Acanthus spinosus

How to grow acanthus

Find out all you need to know about growing acanthus, or bear's breeches, in this detailed Grow Guide.

A table displaying which months are best to sow, plant and harvest.
Jan Feb Mar Apr May Jun Jul Aug Sep Oct Nov Dec

Do not Plant in January

Do not Plant in February

Do not Plant in March

Do Plant in April

Do Plant in May

Do not Plant in June

Do not Plant in July

Do not Plant in August

Do Plant in September

Do Plant in October

Do not Plant in November

Do not Plant in December


Plant does not flower in January

Plant does not flower in February

Plant does not flower in March

Plant does not flower in April

Plant does flower in May

Plant does flower in June

Plant does flower in July

Plant does flower in August

Plant does not flower in September

Plant does not flower in October

Plant does not flower in November

Plant does not flower in December

Cut back
Cut back

Do not Cut back in January

Do not Cut back in February

Do Cut back in March

Do not Cut back in April

Do not Cut back in May

Do not Cut back in June

Do not Cut back in July

Do not Cut back in August

Do Cut back in September

Do Cut back in October

Do not Cut back in November

Do not Cut back in December

Acanthus are bold plants, with evergreen architectural foliage and tall flower spikes in summer.


They suit bold planting schemes, and look best placed toward the front of a border, where the large, glossy leaves are on show, or, if space allows, planted in large groups. The Romans used Acanthus spinosus leaves as the inspiration for the decorative details on classic Corinthian columns. Also known as bear’s britches, acanthus flowers are very distinctive with white outer petals appearing from under a purple hooded leaf bract. Bees love them. They make good cut flowers and can be used in fresh and dried arrangements.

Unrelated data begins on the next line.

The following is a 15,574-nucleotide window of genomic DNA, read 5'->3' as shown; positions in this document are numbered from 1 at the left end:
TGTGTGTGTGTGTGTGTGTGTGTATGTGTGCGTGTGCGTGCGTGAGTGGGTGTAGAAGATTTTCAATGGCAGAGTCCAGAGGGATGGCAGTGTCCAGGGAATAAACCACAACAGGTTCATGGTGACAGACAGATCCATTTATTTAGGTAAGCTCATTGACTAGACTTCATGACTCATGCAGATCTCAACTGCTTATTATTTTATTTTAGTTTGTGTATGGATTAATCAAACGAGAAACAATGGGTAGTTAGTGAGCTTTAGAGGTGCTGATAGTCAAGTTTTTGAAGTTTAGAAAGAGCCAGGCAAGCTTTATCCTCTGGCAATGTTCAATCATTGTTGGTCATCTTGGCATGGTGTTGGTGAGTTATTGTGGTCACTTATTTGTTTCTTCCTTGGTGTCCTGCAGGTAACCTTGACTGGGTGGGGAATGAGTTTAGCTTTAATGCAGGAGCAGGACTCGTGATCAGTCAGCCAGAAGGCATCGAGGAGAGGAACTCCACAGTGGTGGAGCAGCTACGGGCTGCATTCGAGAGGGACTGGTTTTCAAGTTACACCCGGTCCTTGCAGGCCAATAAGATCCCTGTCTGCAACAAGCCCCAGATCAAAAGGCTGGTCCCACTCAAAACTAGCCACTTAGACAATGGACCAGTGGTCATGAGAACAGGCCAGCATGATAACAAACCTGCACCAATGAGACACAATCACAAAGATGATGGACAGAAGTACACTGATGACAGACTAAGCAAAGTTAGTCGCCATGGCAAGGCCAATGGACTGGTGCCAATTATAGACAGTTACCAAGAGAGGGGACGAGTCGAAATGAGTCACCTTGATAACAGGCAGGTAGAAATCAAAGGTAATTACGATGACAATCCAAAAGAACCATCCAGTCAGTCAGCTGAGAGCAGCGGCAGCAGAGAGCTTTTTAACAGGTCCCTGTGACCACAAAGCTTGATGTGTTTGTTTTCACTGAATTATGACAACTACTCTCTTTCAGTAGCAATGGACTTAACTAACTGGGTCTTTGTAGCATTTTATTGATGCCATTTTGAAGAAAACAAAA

More Grow Guides:

Take a look at our handy acanthus Grow Guide, below.

Where to grow acanthus

A native of Mediterranean countries, acanthus prefers moist but well-drained soil in full sun to partial shade. But make sure you choose the correct position as, once established, with a large tap root, plants aren’t easy to move.

Planting acanthus

Acanthus mollis
Acanthus mollis

Plant in spring or autumn. Dig a generous hole, adding a spadeful of well rotted manure to help the plant establish.

Propagating acanthus

Collecting seeds from Acanthus mollis
Collecting seeds from Acanthus mollis

Although acanthus plants are large and not easy to dig up, they can be propagated by root cuttings to increase your stock or replace old plants. In spring, dig up the whole plant and split the root with a spade and pot up sections of root in compost to grown on before planting out. They can be grown from seed, but need plenty of warmth to germinate.

Acanthus: problem solving

The large leaves of acanthus are very prone to powdery mildew in dry weather, so make sure that plants are kept well-watered.

Caring for acanthus

Dried acanthus stems
Dried acanthus stems

Cut back stems after flowering, and tidy foliage in spring. If clumps are congested, divide them in spring or autumn.

Acanthus varieties to grow

Acanthus spinosus
Acanthus spinosus flowers
  • ‘Summer Beauty’ – a hybrid, forming wide clumps of giant, glossy, dark green, finely cut foliage. In summer tall spikes of white flowers, each with a hood-like purple bract, appear. It’s perfect for growing in a mixed herbaceous border, particularly among bold colours
  • Acanthus spinosus – a statuesque architectural plant, that brings classical elegance to the garden. The leaves are smaller and more finely cut than Acanthus mollis, with spiny tips, but the plant produces more flower spikes. The Royal Horticultural Society has given it the prestigious Award of Garden Merit (AGM)
  • ‘Whitewater’ – dark green leaves splashed with white, with bold margins. Its flowers are pink and cream-white. It’s perfect for growing in a mixed herbaceous border, particularly among bold colours, and makes striking architectural presence